Voices of Forestry presents analysis and insight from people working all across the forestry sector. In a special column to mark Earth Day (April 22), Stora Enso's Johanna Pirinen explores how timber can solve construction conundrums. 

EARTH Day provides a chance to reflect on why one of our most climate-smart materials is wood – specifically, engineered mass timber. While other bio-sourced materials also exist, timber is growing in forests as we speak with volumes making it feasible for commercial use in construction industry on a global scale.

Mass timber in construction brings with it a vast array of environmentally sustainable benefits. Its lightweight durability means that you can deliver a higher volume to site with a single delivery, saving on emissions across transportation.

Compound this with the benefits of mass timber being prefabricated in factories: a mass timber building kit can be erected in weeks. This means that workers need not be on site for as long as compared to current mainstream construction materials, reducing construction timelines whilst potentially increasing profit margins. Most importantly, prefabricated elements support increased worker safety, as more work is performed in controlled factory conditions versus the project site uncertainties of weather and much else.


Not to mention timber’s inherent sustainability strength. Trees remove CO2 during their growth, with the carbon stored in the wood remaining sequestered within the building's structure for its lifespan. Utilising biogenic materials with this high carbon sequestration capability can turn a building from a source of carbon emissions to something positive – a means of carbon storage. Even more, wood substitutes for high-emission conventional building materials. Thus, wood can be a powerful means of contributing to sustainability and climate mitigation efforts.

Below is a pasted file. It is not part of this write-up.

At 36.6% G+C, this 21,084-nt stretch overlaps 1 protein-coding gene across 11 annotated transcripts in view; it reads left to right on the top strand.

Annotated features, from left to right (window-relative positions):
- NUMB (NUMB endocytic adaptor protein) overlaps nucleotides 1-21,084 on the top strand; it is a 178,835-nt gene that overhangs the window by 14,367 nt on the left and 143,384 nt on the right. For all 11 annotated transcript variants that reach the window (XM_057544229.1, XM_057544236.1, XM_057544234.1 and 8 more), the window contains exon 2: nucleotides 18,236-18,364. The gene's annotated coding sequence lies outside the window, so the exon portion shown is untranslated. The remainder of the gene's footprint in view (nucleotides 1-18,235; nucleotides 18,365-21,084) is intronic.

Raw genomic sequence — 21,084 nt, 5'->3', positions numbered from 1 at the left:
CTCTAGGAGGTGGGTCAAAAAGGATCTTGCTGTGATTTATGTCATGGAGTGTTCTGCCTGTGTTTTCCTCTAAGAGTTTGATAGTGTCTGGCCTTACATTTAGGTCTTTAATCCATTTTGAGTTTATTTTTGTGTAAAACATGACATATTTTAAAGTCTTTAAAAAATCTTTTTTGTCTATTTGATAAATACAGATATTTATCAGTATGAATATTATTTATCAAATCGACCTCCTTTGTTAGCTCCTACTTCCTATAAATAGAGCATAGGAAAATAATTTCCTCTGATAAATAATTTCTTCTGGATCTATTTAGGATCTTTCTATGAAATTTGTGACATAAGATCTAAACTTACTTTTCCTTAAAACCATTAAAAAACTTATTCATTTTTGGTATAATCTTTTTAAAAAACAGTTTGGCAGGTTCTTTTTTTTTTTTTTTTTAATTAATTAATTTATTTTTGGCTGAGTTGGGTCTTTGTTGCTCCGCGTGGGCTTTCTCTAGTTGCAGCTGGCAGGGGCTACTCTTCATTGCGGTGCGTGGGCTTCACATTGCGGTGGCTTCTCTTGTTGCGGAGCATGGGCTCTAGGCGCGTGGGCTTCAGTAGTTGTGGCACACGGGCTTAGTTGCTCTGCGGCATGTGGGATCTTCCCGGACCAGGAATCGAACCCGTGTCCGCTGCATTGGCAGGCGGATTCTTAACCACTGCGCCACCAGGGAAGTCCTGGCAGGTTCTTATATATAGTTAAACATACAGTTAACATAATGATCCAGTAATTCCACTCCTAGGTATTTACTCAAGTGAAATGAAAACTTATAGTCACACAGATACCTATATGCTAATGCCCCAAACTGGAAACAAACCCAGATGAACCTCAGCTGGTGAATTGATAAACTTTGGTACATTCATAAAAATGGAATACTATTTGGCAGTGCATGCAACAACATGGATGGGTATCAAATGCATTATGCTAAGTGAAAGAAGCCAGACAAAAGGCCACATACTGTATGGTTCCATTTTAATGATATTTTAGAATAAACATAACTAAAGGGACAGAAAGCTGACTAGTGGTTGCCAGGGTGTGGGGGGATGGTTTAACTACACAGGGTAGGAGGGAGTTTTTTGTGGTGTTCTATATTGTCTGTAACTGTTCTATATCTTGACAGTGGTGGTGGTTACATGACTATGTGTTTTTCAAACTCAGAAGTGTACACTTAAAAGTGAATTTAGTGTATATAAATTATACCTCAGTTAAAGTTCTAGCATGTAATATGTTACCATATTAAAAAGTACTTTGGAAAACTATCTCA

Earth Day is focused on raising awareness and fostering action towards environmental protection – a collaborative effort that extends to the forestry practices associated with producing mass timber. With two million hectares of forest land globally, the majority in Sweden and significant holdings in Finland, Estonia, Romania, China, Brazil, and Uruguay, Stora Enso exemplifies commitment to sustainable forestry. 99 per cent of forests owned or managed by Stora Enso are certified, and all the wood used in its sawmills is sustainably and legally sourced by implementing third-party certified chain of custody and due diligence systems, such as PEFC. 

In addition, Stora Enso is committed to a net positive impact on biodiversity within our own forests and plantations by 2050. This holistic approach to environmental, social, and economic sustainability is the basis for sustainable forest management that responsibly cares for and uses forests, enhancing biodiversity, productivity, regeneration capacity, and vitality for the long term.

DISCLAIMER: Our columns are a platform for writers to express their personal opinions. They do not necessarily reflect the views of the writers’ own organisations or Forestry Journal.